“Sir Hamilton set to tread the boards” – So, BREAKIN NEWS! Sir Loo is considering becoming an actor when he retires from F1?
Given the countless words we are about to be force fed over Red Bull’s bendy wing in Baku and so before the tirade of Toto propaganda washes our senses numb, let’s explore the idea of the lad from Stevenage off to ‘walk the boards’.
Indeed, this would be my advice to The Earl of Slumsville – Do Theatre before even dreaming of TV. The camera is very close up and can be very cruel, yet most of the spectators in the theatre are too far away to spot the novice mistakes one new to this trade will make.
Becoming an ‘actore’ requires a thick skin. There are plenty of critics and the smaller the stage, the less attention the budding Thespian will receive.
So Pantomime at the ‘Gordon Craig’ (Stevenage Theatre) would be a good place for Sir Loo to begin. Firstly, kids just love Panto no matter how god the players are – and given Lewis’ ability to court controversy, he could easily play the villain and get used to some public face to face hating
That said, Lewis has claimed at 5 years of age he was the subject of racist ‘words’, “the bullying and the beatings and the intimidation”.
Sir Loo’s innate ability to find drama would surely see him graduate quickly from Panto, maybe North a little, to the home of the most famous of English playwrights. Stratford-upon-Avon.
He would surely be welcomed with open arms by the Royal Shakespeare Company, whose drive for diversity has seen a King become a woman and heterosexuals interchanged with homosexuals.
We’ve never seen a black ex-F1 driver play Hamlet, so why not? Everyone deserves a chance after all.
And why shouldn’t the passion for ‘The Bard’ be restricted to Sir Loo? Can’t the rest of Formula 1 play too?
Here’s a starter for 10. The collective F1 bosses/aficionados are often referred to as the Piranha Club. Shakespeare’s description would be “Hell is empty and all the devils are here” (Ariel, The Tempest, Act 1 Scene 1).
Then we have, “I am a man more sinned against, than sinning” (King Lear,Act 3 Scene 2). In F1 terms this could be the infamous Lewis’ comment, “Maybe because I’m black”.
Hamilton had been hauled before the stewards in Monaco 2011 for the 6th consecutive F1 weekend. When asked ‘why the persecution Lewis?’. This was his answer.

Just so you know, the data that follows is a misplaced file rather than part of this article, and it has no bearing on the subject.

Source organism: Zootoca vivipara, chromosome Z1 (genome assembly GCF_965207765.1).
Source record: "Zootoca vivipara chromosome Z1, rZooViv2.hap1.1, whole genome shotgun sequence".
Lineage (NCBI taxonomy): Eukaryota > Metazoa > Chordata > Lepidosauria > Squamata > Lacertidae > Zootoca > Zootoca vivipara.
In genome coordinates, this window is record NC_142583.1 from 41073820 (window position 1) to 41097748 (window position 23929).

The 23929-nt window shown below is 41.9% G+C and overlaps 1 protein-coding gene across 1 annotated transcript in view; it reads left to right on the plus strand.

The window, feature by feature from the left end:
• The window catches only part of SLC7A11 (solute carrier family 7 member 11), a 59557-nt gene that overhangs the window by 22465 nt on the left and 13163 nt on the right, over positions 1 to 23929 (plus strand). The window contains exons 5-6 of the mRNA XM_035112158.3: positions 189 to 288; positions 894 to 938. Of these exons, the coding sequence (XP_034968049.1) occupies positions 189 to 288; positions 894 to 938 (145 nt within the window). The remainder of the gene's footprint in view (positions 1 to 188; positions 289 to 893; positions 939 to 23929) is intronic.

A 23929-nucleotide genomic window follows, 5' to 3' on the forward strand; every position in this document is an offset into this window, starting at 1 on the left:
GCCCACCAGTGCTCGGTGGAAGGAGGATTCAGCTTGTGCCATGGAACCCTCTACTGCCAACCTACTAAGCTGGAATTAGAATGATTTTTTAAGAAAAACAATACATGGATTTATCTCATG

The imminent departure of Valteri Bottas from Mercedes AMG F1 could be found in a number of classic quotes. Such as, Toto: “Goodnight. Goodnight. Parting is such sweet sorrow” (Romeo and Juliet, Act 2 Scene 2).
In my minds eye, I see the scene where Mark Webber explains to Valteri why they are ‘Number 2’ drivers to their team mates. The Aussie whispers to the Finn, “The fault dear Bottas, lies not within the stars, but in ourselves, that we are underlings” Julias Ceasar, Act 1 Scene 2).
Vettel then comments to them both, “How bitter a thing it is to look into happiness through [your team mates] another man’s eyes” (as you like it, Act 5 Scene 2).
Lawrence Stroll, having acquired the Silverstone team boldy announced to the troops at it’s rebranding, ‘race wins are now coming our way’. Reportedly Bob Fernley muttered in response, “Lord, what fools these mortals be” (Puck, Midsummer nights dream. Act 5 Scene 1).
Shakespeare even has a view on F1 strategy. An ex-Ferrari engineer wrote in his memoirs, “The fool doth think he is wise, the wise man knows himself to be a fool” (As You Like It, Act 5, Scene 1). Clearly the philosophy for the dithering strategies deployed by the Maranello team.
This next quote reminded me of the utter surprise Hamilton expressed over team radio when Perez appeared from the pits last time out ahead of him. “Is that a [dagger] Red Bull I see before me?” (Macbeth, Act 2 Scene 1).
It would be remiss of us not to reference the motto by which the GOAT Mercedes best ever driver has lived by. “Be not afraid of greatness. Some are born great, some achieve greatness, and some have greatness thrust upon them” .
When asked which of these related to him best, I imagine Hamilton would reply – “all of them”.